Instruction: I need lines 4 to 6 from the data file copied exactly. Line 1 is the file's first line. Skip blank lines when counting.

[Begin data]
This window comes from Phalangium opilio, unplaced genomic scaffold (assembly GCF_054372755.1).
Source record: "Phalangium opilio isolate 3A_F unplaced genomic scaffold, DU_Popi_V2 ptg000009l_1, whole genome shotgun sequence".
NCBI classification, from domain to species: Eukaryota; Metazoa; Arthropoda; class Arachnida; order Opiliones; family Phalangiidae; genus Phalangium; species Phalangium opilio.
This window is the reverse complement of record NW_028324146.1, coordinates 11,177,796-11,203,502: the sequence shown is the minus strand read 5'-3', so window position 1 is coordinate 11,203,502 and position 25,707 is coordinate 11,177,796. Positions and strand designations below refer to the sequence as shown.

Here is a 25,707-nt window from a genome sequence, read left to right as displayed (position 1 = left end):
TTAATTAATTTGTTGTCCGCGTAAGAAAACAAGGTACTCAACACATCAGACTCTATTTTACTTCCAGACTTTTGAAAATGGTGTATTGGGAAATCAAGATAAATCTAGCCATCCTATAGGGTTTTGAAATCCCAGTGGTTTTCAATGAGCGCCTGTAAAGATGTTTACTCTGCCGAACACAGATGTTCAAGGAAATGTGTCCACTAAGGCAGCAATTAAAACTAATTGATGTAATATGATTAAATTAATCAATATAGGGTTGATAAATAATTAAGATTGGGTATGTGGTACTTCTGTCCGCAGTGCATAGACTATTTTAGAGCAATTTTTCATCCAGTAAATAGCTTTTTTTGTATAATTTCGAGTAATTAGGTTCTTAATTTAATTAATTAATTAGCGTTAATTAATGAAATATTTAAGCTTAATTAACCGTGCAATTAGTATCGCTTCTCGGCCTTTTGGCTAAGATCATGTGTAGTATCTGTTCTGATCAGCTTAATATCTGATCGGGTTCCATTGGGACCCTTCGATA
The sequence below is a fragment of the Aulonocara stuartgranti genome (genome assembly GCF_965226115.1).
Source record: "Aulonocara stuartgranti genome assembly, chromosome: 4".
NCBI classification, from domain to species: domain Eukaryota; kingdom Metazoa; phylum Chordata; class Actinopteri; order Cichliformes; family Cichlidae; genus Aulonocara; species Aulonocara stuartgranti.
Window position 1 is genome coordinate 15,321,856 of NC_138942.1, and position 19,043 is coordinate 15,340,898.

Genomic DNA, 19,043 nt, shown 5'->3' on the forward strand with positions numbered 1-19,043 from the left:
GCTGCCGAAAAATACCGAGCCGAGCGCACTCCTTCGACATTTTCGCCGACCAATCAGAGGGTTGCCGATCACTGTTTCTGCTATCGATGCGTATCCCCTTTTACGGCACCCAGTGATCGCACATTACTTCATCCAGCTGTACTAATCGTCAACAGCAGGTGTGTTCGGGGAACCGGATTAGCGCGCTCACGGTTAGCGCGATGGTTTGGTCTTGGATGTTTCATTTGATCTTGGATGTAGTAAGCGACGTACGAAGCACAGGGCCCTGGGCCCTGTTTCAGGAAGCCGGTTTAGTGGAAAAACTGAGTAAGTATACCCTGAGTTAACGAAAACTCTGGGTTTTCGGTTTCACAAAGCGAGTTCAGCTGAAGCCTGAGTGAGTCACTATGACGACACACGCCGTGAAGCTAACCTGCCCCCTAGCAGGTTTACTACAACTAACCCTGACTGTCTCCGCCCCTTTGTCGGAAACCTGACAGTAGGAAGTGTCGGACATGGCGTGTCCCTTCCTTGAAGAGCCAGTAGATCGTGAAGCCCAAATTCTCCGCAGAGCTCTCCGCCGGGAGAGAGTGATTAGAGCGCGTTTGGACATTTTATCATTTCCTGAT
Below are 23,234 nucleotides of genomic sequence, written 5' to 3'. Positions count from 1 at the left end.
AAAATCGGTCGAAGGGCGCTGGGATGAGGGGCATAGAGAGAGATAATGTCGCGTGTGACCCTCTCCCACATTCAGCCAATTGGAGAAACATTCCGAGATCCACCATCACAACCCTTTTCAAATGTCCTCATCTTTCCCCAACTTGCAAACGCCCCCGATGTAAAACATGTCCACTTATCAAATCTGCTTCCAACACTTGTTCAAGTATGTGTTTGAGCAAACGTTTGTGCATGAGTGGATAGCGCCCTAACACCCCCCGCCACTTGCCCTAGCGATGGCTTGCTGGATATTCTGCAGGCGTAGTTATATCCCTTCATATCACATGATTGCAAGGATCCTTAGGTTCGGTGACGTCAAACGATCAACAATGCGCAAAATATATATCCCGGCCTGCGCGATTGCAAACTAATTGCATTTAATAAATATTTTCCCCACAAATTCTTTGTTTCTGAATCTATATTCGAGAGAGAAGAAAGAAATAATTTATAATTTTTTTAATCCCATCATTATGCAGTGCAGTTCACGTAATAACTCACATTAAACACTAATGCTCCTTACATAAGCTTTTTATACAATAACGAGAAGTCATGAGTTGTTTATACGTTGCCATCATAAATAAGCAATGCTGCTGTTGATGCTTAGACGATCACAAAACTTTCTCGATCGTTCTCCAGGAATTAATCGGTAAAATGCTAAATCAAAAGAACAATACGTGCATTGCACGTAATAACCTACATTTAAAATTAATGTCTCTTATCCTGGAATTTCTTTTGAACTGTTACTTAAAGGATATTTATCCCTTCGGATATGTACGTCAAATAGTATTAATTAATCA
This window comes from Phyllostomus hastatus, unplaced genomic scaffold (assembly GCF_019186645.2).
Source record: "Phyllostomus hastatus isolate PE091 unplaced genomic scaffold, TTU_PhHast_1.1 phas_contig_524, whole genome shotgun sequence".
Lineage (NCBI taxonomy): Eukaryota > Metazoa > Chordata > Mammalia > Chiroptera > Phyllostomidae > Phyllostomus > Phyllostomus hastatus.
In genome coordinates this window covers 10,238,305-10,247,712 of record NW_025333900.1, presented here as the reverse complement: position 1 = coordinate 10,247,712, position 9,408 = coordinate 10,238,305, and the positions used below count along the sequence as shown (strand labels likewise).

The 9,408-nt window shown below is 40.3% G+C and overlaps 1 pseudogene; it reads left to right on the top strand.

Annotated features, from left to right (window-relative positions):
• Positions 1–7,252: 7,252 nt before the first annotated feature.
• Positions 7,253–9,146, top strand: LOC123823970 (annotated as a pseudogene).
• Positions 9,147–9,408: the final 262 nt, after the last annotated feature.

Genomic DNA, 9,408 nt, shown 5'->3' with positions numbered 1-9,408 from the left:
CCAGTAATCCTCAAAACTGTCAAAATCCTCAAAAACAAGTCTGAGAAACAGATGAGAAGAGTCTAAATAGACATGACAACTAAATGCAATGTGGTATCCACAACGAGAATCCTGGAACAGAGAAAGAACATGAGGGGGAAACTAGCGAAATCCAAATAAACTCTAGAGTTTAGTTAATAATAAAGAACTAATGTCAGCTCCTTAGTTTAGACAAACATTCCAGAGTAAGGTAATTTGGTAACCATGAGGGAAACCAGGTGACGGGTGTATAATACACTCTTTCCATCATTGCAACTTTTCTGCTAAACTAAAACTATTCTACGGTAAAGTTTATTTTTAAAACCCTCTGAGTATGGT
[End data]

This window is the reverse complement of record NW_028324146.1, coordinates 11,177,796-11,203,502: the sequence shown is the minus strand read 5'-3', so window position 1 is coordinate 11,203,502 and position 25,707 is coordinate 11,177,796. Positions and strand designations below refer to the sequence as shown.

Here is a 25,707-nt window from a genome sequence, read left to right as displayed (position 1 = left end):
TTAATTAATTTGTTGTCCGCGTAAGAAAACAAGGTACTCAACACATCAGACTCTATTTTACTTCCAGACTTTTGAAAATGGTGTATTGGGAAATCAAGATAAATCTAGCCATCCTATAGGGTTTTGAAATCCCAGTGGTTTTCAATGAGCGCCTGTAAAGATGTTTACTCTGCCGAACACAGATGTTCAAGGAAATGTGTCCACTAAGGCAGCAATTAAAACTAATTGATGTAATATGATTAAATTAATCAATATAGGGTTGATAAATAATTAAGATTGGGTATGTGGTACTTCTGTCCGCAGTGCATAGACTATTTTAGAGCAATTTTTCATCCAGTAAATAGCTTTTTTTGTATAATTTCGAGTAATTAGGTTCTTAATTTAATTAATTAATTAGCGTTAATTAATGAAATATTTAAGCTTAATTAACCGTGCAATTAGTATCGCTTCTCGGCCTTTTGGCTAAGATCATGTGTAGTATCTGTTCTGATCAGCTTAATATCTGATCGGGTTCCATTGGGACCCTTCGATA